This paper is the first to examine the short term local economic impact of tropical cyclones by estimating the effects on monthly nightlight intensity. More specifically, for Guangdong Province in Southern China, we proxy monthly economic activity with remote sensing derived monthly night time light intensity and combine this with local measures of wind speed derived from a tropical cyclone wind field model. Our regression analysis reveals that there is only a significant (negative) impact in the month of the typhoon strike and nothing thereafter. Understanding that typhoons are inherently a short-term phenomenon has possible implications for studies using more aggregate data.
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Unlike our study they focus on a single event and only examine aggregate rather than local impacts.
For an example of the use of nightlights to examine the local economic impact of tropical cyclones using annual data see Elliott et al. (2015).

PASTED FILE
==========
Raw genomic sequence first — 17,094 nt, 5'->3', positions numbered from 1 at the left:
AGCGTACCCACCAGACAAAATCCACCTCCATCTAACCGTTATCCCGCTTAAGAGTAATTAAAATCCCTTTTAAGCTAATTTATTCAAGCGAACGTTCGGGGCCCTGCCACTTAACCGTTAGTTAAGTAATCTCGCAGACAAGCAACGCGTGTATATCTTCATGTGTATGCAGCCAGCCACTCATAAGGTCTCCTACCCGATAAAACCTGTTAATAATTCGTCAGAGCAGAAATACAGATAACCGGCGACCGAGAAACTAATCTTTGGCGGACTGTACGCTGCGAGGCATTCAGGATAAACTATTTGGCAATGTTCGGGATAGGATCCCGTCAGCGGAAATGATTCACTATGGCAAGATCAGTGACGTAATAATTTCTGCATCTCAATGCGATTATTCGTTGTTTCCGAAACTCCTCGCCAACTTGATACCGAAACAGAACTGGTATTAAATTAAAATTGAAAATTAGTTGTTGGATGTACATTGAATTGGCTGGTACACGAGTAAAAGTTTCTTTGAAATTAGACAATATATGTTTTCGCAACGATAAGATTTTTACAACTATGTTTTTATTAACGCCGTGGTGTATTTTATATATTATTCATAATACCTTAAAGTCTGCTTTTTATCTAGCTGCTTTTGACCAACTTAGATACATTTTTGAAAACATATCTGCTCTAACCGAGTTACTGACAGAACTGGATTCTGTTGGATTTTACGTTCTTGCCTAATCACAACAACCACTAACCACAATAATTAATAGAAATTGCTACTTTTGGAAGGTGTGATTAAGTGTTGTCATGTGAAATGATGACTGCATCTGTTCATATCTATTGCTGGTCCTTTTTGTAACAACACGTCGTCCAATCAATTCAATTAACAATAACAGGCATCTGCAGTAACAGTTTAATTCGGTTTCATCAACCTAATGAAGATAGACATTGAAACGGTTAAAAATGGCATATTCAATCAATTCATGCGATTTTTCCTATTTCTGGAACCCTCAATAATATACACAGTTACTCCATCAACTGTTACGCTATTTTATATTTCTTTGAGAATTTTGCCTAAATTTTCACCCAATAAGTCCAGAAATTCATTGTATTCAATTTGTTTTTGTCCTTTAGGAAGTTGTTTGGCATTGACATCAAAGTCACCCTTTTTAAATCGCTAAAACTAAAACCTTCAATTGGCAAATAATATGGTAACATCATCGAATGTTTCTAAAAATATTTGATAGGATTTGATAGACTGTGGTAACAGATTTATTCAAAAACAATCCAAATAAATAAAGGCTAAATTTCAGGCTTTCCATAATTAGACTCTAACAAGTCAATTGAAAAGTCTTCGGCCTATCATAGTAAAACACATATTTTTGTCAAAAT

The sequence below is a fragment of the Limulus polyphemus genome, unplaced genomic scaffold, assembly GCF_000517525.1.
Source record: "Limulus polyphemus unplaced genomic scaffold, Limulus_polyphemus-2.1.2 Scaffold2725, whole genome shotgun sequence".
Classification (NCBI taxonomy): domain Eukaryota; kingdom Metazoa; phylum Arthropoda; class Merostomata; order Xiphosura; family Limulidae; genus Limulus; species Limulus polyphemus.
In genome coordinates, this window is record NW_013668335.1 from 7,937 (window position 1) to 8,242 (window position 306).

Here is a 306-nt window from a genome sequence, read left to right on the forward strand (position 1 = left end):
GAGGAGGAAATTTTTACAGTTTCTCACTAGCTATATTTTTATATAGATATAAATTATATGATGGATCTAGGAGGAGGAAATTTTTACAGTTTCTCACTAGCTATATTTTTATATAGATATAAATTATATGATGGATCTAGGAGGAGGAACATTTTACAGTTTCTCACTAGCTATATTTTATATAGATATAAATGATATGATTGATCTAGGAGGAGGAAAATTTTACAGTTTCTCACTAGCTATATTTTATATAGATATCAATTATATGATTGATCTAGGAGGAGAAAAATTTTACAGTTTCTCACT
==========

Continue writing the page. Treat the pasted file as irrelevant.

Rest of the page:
Unfortunately, given the normalization, the values can only be valued in relative terms.
We add 1 to all values so cells with zero values are not dropped.
For months when we use the average across different satellites, we also use the average of the number of cloud free days across satellites.
We also estimated each specification using 12 lags to investigate how the monthly coefficients changed over the period of one year (which is the usual data frequency used in studies of natural disasters). The main results did not change and are available from the authors upon request.
See, for instance, the discussion in Bier (2017).
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Thanks for funding support from Nankai University, Business School and the Collaborative Innovation Centre in Nankai.
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Del Valle, A., Elliott, R.J.R., Strobl, E. et al. The Short-Term Economic Impact of Tropical Cyclones: Satellite Evidence from Guangdong Province. EconDisCliCha 2, 225–235 (2018). https://doi.org/10.1007/s41885-018-0028-3